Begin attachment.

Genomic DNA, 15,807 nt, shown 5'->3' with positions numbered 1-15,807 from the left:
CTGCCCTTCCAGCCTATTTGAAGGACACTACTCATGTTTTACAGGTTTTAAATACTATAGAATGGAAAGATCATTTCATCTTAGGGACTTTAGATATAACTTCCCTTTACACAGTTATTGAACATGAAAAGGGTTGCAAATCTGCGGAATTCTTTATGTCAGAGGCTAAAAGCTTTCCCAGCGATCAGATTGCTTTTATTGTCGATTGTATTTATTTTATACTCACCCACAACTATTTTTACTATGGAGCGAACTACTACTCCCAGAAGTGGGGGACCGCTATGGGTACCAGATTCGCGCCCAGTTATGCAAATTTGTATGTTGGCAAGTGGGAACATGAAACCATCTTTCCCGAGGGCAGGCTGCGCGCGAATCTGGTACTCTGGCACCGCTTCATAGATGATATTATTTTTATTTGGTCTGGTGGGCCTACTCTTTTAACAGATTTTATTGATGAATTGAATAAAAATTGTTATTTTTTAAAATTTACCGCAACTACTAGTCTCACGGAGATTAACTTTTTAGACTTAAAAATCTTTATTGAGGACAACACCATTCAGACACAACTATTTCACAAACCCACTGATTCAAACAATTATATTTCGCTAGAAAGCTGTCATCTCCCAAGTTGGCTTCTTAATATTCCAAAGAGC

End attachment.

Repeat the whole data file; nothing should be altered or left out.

Genomic DNA, 15,807 nt, shown 5'->3' with positions numbered 1-15,807 from the left:
CTGCCCTTCCAGCCTATTTGAAGGACACTACTCATGTTTTACAGGTTTTAAATACTATAGAATGGAAAGATCATTTCATCTTAGGGACTTTAGATATAACTTCCCTTTACACAGTTATTGAACATGAAAAGGGTTGCAAATCTGCGGAATTCTTTATGTCAGAGGCTAAAAGCTTTCCCAGCGATCAGATTGCTTTTATTGTCGATTGTATTTATTTTATACTCACCCACAACTATTTTTACTATGGAGCGAACTACTACTCCCAGAAGTGGGGGACCGCTATGGGTACCAGATTCGCGCCCAGTTATGCAAATTTGTATGTTGGCAAGTGGGAACATGAAACCATCTTTCCCGAGGGCAGGCTGCGCGCGAATCTGGTACTCTGGCACCGCTTCATAGATGATATTATTTTTATTTGGTCTGGTGGGCCTACTCTTTTAACAGATTTTATTGATGAATTGAATAAAAATTGTTATTTTTTAAAATTTACCGCAACTACTAGTCTCACGGAGATTAACTTTTTAGACTTAAAAATCTTTATTGAGGACAACACCATTCAGACACAACTATTTCACAAACCCACTGATTCAAACAATTATATTTCGCTAGAAAGCTGTCATCTCCCAAGTTGGCTTCTTAATATTCCAAAGAGC